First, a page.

Take this out to the farther concentric circle. This is the industrial IoT, where you can measure the water level of a river, the chemical composition of soil, the post-earthquake vibrations still active in a building. What's going on in this circle is exciting, it's the equivalent of the industrial revolution. Many of the sectors that previously were not technologically oriented—farming, manufacturing, municipalities, etc.—now you have the capability to collect information on climate, operation of physical assets, and movement of goods. This extends to even demand-driven supply networks. When you purchase a jug of bleach, eventually there will be a tiny throwaway commodity sensor that detects how far along you are in your use of that product. When you get to a certain weight level, a signal will be sent back to the bleach factory to create another jug and restock at the store nearest to you.

TechBeacon: What are some of the legal implications around wearables? In the medical field, we have privacy covered by HIPAA, for example. What challenges are there in your field?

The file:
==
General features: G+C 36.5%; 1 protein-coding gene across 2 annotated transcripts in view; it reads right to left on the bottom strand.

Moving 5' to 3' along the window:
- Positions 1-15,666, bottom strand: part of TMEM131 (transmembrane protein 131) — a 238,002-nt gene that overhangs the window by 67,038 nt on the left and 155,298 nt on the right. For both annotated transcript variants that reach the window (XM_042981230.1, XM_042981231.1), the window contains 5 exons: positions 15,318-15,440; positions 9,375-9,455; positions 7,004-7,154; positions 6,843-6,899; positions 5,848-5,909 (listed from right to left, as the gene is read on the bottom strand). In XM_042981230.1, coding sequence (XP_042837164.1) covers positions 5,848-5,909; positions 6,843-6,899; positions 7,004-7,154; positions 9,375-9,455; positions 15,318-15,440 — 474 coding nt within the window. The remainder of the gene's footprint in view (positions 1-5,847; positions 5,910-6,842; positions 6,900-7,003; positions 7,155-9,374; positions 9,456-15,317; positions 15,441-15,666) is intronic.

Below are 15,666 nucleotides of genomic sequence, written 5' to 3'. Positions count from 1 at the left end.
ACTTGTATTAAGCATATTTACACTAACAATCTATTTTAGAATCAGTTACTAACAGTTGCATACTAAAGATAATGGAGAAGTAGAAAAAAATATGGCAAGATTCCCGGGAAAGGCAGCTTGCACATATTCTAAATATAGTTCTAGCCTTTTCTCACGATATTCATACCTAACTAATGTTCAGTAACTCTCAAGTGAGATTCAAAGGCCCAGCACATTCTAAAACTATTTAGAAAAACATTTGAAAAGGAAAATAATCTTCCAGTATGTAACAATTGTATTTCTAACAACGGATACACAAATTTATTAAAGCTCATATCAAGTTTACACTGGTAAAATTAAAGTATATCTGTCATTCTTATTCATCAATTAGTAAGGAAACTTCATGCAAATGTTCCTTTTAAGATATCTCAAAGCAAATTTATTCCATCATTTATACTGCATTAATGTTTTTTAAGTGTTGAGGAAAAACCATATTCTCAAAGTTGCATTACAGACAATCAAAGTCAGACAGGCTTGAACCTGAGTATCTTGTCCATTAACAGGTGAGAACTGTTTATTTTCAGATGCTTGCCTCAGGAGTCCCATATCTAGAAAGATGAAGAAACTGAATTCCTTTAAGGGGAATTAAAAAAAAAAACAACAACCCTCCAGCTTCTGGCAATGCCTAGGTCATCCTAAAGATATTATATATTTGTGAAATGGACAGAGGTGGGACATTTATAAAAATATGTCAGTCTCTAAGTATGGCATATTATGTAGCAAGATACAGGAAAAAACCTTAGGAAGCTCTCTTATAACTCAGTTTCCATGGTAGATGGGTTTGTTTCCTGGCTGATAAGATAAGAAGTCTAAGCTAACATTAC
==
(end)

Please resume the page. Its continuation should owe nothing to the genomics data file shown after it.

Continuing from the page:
Scott Amyx: From a purely legal perspective, this is a new frontier. Attorneys are bracing for the worst. There is an article that I am publishing on InformationWeek that presents a privacy playbook for wearables and IoT. I'll be talking about research being done ranging from users' privacy regarding wearables, privacy strategy, to specific tactical means by which companies can do this right. Here are a few "bullet points":

  • Lead with privacy. Many times, companies involved in this ecosystem are technologists first. Security and privacy come second or third in their concerns. We can't afford to do that. When you lead with privacy, it becomes a competitive differentiator for your business.
  • Establish a Chief Privacy Officer in your company. At the C-level, this position communicates to your consumers and shareholders that you take privacy matters seriously.
  • Use a framework (such as Privacy by Design) that ensures privacy is tightly integrated into the entire product development and management process. There are seven principles around that. Consortiums provide guidance around these things. Forrester is active in this space with their "Personal Identity and Data Management Playbook," which they continue to update.

At the industry standards level, the AllSeen Alliance and others are really taking privacy and security to heart, trying to solidify it in terms of operability and standards. We are encouraging firms to adopt best practices around privacy policies and disclosures.

Image source: Flickr